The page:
Waterfall at MMA
“The source of Waterfall is my own healing process. Like the mountain spring it emerges from the depths where fire morphs the elements into metals. This metamorphosis is not unlike the healing process. Forged by fire (trauma and self-discovery), metal is the starting point. Water, the basic element of life, is an active force in nature. It finds the cracks, the channels; it erodes and carves. It reshapes Color is transformative. The patinas are my process, my own journey of healing and finding my voice. The waterfall is freefalling, powerful, beyond our control. It is constantly changing and re-emerging as is the human spirit. If we allow the process of the forging and the healing to emerge we can find the true power of our voice. This is what I hope for all women who seek change.”
Installation January 2018
Campbell’s career in the visual arts is rooted in her early studies in Jewelry Design, and subsequently painting and sculpture in Florence Italy. In the 1980’s Kim sought a bigger canvas, moved to California, and began to broaden her palette at the Gale Laurence School of Decorative Arts in San Francisco. Campbell quickly became one of the Bay Area’s top interior artists. For two plus decades she honed her craft designing and creating wall and furniture finishes. Campbell trained and mentored numerous craftspeople in faux finishing, several of whom went on to successful careers of their own in decorative painting.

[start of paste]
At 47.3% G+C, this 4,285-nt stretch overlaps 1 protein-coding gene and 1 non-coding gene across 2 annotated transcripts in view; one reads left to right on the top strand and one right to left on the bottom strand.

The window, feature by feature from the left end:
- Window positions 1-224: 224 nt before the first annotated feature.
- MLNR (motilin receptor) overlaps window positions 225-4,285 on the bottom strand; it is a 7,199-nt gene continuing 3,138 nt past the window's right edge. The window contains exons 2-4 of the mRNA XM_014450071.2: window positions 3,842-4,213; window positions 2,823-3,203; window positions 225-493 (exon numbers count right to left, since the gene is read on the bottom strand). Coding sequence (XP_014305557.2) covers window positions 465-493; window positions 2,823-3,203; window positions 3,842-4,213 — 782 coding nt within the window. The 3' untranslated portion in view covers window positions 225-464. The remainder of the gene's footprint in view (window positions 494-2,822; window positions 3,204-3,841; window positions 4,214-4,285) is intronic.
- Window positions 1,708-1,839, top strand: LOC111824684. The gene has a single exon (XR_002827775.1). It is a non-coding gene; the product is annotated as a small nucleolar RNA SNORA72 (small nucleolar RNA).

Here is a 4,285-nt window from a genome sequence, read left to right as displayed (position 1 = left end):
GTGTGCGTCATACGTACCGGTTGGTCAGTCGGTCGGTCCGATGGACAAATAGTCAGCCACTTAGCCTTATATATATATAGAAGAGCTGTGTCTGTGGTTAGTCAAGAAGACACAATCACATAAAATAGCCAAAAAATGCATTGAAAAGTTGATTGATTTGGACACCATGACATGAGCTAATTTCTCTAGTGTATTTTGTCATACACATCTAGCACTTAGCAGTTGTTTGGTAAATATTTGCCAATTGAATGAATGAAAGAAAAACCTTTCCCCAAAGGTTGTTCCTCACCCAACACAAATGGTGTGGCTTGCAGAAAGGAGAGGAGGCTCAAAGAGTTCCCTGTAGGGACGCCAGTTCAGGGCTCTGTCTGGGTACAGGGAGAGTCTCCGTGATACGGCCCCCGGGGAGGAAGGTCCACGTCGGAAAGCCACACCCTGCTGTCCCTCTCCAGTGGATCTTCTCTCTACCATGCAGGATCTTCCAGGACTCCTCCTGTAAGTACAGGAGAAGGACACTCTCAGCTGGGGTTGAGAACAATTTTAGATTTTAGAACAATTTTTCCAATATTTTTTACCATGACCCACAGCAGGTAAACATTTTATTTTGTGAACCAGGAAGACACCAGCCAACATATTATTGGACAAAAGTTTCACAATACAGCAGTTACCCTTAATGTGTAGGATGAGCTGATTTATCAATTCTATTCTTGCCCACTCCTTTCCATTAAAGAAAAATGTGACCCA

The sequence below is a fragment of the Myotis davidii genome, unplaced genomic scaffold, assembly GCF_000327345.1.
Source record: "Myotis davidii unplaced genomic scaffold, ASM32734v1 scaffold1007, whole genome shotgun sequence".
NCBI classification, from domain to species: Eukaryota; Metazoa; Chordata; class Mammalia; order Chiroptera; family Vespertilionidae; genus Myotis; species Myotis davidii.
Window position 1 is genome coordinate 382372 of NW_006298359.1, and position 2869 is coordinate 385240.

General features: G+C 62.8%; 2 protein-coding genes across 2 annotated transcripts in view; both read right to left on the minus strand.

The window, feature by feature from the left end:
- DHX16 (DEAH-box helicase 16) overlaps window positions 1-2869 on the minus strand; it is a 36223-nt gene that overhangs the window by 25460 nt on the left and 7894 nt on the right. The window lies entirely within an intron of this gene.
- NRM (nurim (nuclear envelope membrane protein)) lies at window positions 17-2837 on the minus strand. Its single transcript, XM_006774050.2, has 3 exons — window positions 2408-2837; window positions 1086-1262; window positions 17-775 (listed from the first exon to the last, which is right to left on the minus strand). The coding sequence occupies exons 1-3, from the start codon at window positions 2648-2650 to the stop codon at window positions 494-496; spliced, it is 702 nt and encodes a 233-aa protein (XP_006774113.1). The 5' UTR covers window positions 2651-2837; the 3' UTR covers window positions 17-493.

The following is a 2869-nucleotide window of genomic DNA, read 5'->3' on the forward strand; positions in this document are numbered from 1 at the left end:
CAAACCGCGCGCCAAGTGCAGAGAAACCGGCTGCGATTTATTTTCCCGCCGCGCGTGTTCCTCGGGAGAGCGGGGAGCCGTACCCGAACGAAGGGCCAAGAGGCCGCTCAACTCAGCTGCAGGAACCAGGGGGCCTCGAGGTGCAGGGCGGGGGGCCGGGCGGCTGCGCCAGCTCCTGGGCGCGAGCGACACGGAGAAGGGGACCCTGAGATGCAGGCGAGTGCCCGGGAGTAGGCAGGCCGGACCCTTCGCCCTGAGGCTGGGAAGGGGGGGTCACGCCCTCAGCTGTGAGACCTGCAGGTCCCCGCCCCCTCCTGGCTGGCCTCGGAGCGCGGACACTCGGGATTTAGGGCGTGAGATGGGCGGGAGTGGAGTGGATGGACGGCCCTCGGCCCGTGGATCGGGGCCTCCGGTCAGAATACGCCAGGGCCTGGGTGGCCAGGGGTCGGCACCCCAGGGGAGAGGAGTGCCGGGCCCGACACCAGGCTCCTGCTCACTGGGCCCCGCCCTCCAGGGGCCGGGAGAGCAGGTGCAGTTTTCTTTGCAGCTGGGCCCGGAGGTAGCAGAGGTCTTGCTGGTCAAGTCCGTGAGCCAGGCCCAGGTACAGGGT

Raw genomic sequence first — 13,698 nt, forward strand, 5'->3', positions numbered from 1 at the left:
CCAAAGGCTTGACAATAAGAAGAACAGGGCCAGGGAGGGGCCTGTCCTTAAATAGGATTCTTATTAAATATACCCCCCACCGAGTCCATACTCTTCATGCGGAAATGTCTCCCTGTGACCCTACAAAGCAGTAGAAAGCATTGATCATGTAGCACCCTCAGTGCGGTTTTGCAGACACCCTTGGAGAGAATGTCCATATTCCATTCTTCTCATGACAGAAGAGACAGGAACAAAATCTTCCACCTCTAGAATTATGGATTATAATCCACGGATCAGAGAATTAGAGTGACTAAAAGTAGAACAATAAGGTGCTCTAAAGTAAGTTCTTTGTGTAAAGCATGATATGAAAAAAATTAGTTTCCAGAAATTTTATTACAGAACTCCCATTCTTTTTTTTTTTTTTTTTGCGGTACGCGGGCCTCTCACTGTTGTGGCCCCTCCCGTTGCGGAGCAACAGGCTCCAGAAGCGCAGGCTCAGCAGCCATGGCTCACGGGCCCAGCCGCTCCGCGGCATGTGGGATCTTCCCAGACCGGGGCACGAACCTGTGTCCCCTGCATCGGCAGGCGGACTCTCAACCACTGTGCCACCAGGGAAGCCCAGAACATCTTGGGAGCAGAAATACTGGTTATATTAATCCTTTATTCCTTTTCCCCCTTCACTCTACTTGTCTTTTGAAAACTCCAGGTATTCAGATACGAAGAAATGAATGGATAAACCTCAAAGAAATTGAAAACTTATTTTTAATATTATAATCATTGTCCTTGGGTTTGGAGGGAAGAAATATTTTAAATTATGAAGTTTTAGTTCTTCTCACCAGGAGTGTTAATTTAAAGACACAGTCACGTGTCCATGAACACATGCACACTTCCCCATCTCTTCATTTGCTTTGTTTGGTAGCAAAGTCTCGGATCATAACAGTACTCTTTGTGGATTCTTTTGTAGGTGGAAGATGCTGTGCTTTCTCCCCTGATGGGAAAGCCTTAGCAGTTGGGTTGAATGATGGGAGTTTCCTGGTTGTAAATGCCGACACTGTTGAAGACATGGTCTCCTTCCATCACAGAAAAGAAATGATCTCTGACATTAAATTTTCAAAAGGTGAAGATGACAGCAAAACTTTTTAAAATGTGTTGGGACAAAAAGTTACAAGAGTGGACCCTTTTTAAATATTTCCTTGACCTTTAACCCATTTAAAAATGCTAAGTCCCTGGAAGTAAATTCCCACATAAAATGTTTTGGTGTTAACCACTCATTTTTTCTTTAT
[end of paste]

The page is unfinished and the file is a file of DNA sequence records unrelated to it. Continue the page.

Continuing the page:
By 2000 Campbell moved south to Monterey, California where she began to freely unleash her full artistic expression on canvas. Her works often reflect her background in wall finishes and metal, as well as her deep connection to nature.
Campbell has exhibited in local and Bay Area venues, and has garnered a growing following of collectors from both her design client base and local patrons. Her paintings are in private and corporate collections throughout the United States.
“I am inspired by the natural world, organic materials, the cycles and changes of the earth, the elements that connect us as humans. For me, art should not only mirror our human existence, but the condition of our environment. This suggests the possibility of hope. When I approach a blank canvas, the creative process is as natural as breathing. I let the painting develop its own life as identity, integrity, and authenticity. It’s an exchange of energy between myself and the viewer. My hope is to inspire the viewer to question, to allow a new perspective, just as the creative process acts to define me.”READ RESUME